I’ve been looking at The Call to Action documents for over a year and conversations about this [and other issues that were brought to General Conference] from my United Methodist Polity class at Seattle Pacific Seminary are fresh in my mind. I’m not a clergy person, but I have committed to the candidacy process in the United Methodist Church through the Pacific Northwest Conference.
I was just about to begin work on my Masters in Teaching when No Child Left Behind [NCLB] was passed by the U.S. Senate in 2001 and had a two quarters behind me when it was signed into law in January, 2002. I’ve found more parallels between NCLB and parts of the Call to Action that have to do with the revision of security of appointment, commonly called guaranteed appointment and vital congregations than feels comfortable.
I am of a generation that knows assessments. I took the ACT before applying for colleges, took the GRE before applying to grad school and have participated in enough annual reviews and strategic planning to know that benchmarks, scorecards and ratings are just a part of how we assess performance and set goals. So when the United Methodist Church began seriously proposing that the Church followed suit, it wasn’t a shock. In fact, I was supportive. Finally, I thought. We have some accountability.
I don’t think that people opposed to this decision of ‘un-guaranteeing’ appointments are merely concerned with job security. Though, our older clergy who do end up being moved to set aside status will have to consider other sources of income–something that isn’t always taught in seminary and something that’s hard to do when you’re in your 60s. There are concerns with people falling through the cracks: people of color, LGBTIs, those whose theology isn’t in line with their district or conference leanings.
I’d like to share with you reactions from two friends, that give life to this conversation. After all, decisions and ideas affect real people whose lives are impacted as a result.
My heart is heavy at what sounds in print to be a naive understanding of history. Women would not be where we are in the UMC if not for guaranteed appointments. Persons of color either. Women of color last of all. Think ahead to LGBTI populations. We all know that there are “Gay friendly don’t ask don’t tell” churches and that is the only place you might serve if you are out. It is no mistake that the Western Jurisdiction makes most of these strides first and then the rest of the church follows. The Western Jurisdiction Women elected Leontyne Kelly as our first AA female bishop – and she was not even from our Jurisdiction. Phenomenal use of power in that case. At the same time, I understand the arguments people make about ineffective clergy. But I am an unapologetic feminist. I make less than my male colleagues. And guess who people think built The Table? The male, 30 something year old. A 51 year old mother of 3 could not have possibly have done it. In regard to the mechanisms put in place such as “watching the demographics” of who gets appointed. What were the demographics of the people who voted this in? If I find out that it was a majority of white males I will not be surprised. Let’s hope not. If you wish to use any of this you may. Thanks for listening – but more – thanks for asking.
— a UM Clergy Woman from California in her 18th year of ministry as an elder.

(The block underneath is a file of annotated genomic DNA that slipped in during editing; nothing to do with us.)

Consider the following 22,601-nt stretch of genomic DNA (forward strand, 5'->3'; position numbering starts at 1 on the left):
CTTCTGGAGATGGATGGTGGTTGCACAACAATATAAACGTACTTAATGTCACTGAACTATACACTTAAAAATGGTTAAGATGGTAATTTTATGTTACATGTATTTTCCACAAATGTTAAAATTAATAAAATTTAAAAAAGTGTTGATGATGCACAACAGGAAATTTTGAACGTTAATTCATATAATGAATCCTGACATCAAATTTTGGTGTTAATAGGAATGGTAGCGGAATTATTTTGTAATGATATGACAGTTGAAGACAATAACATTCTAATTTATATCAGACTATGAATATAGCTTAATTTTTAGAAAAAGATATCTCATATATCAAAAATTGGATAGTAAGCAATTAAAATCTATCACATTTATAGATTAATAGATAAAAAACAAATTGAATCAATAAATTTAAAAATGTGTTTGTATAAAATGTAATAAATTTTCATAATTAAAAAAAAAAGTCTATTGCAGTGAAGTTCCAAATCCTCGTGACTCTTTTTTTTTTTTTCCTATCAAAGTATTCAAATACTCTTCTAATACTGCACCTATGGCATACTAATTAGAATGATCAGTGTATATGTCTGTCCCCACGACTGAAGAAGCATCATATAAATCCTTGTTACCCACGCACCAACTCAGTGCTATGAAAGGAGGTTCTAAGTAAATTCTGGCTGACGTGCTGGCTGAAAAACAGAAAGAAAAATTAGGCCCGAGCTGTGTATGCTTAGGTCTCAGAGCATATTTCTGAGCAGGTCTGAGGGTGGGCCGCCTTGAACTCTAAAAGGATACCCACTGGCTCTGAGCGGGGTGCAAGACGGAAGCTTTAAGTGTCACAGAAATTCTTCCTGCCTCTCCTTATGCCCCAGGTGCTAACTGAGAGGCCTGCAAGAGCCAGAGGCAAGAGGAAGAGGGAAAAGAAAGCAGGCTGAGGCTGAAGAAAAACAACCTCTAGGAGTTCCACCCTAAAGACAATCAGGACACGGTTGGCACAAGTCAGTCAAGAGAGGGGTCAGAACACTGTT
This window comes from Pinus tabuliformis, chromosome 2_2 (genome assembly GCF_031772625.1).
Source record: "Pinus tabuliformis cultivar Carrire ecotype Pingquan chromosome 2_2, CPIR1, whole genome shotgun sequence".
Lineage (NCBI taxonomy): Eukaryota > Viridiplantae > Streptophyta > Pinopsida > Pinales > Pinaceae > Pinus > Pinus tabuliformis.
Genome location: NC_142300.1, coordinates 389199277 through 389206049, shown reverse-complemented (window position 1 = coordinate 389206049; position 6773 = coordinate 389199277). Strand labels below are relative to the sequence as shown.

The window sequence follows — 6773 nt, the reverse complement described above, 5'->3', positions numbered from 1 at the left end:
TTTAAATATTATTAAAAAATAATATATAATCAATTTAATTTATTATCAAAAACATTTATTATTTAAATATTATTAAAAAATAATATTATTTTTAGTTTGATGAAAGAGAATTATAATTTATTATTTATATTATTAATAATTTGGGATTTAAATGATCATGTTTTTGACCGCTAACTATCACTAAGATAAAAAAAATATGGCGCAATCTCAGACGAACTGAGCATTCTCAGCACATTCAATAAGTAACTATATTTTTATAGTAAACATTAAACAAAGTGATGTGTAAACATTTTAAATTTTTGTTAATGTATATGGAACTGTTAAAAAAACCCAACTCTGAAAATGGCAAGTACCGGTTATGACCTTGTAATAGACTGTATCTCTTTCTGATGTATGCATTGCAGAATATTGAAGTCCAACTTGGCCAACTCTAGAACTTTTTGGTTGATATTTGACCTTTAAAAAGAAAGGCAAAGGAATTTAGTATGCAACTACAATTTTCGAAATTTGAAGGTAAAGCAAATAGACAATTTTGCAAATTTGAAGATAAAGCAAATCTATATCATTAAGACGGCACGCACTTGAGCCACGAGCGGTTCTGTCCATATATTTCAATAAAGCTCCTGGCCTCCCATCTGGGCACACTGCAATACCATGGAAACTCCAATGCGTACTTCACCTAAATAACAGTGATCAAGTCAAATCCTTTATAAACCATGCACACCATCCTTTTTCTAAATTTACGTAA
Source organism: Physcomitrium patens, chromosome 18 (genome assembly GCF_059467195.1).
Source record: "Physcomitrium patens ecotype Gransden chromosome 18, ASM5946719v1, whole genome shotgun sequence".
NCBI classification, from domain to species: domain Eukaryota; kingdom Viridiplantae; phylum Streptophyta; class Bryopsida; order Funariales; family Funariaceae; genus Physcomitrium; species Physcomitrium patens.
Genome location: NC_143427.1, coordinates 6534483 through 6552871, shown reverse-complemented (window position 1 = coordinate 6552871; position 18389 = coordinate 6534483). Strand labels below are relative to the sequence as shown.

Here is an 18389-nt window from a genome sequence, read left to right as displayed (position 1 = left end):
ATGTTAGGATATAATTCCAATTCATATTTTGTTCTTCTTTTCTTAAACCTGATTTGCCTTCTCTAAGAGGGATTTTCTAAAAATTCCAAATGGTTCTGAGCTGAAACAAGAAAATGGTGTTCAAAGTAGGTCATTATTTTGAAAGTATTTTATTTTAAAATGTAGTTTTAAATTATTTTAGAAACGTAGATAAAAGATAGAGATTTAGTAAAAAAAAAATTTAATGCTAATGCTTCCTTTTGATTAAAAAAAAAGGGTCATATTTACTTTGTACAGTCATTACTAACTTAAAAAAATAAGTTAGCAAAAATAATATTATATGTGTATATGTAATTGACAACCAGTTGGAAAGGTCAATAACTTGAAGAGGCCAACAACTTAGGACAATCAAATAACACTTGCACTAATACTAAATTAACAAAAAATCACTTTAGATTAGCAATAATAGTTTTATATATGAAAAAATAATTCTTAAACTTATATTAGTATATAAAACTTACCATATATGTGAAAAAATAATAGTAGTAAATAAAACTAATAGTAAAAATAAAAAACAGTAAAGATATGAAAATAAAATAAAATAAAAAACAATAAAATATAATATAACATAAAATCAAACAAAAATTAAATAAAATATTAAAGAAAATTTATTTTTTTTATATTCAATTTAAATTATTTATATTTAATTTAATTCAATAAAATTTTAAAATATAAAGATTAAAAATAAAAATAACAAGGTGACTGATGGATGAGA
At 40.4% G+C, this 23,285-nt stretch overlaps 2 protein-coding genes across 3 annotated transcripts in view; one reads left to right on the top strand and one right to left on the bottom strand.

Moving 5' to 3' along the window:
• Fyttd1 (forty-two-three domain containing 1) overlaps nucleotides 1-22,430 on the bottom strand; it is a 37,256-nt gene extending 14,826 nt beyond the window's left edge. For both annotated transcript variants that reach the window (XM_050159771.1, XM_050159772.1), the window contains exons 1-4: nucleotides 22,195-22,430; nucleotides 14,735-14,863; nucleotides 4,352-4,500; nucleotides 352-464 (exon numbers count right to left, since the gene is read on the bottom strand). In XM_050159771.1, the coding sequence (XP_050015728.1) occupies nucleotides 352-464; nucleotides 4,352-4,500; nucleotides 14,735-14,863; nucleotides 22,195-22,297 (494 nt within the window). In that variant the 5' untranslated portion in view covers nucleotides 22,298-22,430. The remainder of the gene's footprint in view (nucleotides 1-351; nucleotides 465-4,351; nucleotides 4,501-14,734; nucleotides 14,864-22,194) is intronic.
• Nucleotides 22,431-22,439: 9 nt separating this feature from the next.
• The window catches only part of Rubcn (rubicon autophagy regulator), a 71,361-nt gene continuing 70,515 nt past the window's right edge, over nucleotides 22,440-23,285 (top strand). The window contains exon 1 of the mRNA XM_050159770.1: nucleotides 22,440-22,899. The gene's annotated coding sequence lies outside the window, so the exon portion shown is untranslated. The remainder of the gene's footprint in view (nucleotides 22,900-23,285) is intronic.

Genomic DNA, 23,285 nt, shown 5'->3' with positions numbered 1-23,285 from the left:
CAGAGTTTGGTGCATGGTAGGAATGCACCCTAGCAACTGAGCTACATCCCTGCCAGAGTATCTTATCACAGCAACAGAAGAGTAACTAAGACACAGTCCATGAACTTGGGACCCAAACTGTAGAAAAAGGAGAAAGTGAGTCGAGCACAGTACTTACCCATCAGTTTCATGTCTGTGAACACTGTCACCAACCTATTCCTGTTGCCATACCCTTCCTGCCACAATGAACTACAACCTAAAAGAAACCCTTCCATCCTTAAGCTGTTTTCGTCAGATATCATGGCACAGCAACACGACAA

[I’m] disenfranchised with the whole system. The whole thing is too big…it’s in maintenance mode…using the bottom to keep the top alive, and the bottom is eroding. Band-Aids over a bullet hole. What’s the alternative? An overhaul of the system…systemic, intrinsic change. There are pros to having such a large (global) institution (UMCOR and relief, for instance)…but it forces the smaller satellite entities (local congregations) to be obligate feeders of that larger institution (in a Panem-ish way). It can’t survive in this state without that support. However, it also partially binds the hands of local congregations who should have more say over who they are (context) and how they are going to exist in a certain place. It forces them to step up, to pour themselves into determining who THEY want to pastor them, mentor them, help them in their communal/spiritual/incarnational formation. The local congregation isn’t a vacuum–not all things are equal, so you can’t plant Appointment X into a church and assume it’s all going to be okay. More local responsibility means more obligation (implication) of the congregation: suddenly they have to really think about who they are and who they want to be. It’s on THEM when it comes down to who they choose to become their pastor, and they have to get into the nitty gritty of community if that person, 6 months from now, doesn’t really seem to be working out…not just request a new person through the D.S. Wesley stepped outside the institution to revitalize the community. I think the UMC has, ironically, become the institution it sought to change.
Not sure if those thoughts help or make sense…just some hair-trigger thoughts/reactions.
–Youth worker of a UMC in the Pacific Northwest Conference
Lovett H. Weems, Jr., with the Lewis Center for Church Leadership says, virtually everything is measurable, but extra effort and new systems are essential to capture more qualitative categories. This applies to both the ways we prayerfully bring about and assess congregational vitality and the ways we categorize a pastor’s ‘effectiveness’ and prophetic voice. I’ll be interested to see those markers are and how they might be assessed qualitatively and quantitatively.
Exponential change creates exponential fear along with exponential hope, writes Diana Butler Bass Bass, in Christianity After Religion: The End of Church and the Birth of a New Spiritual Awakening. I’m hopeful for the ways God will work through the people called Methodists as we remain open to being used as God’s agents in the world.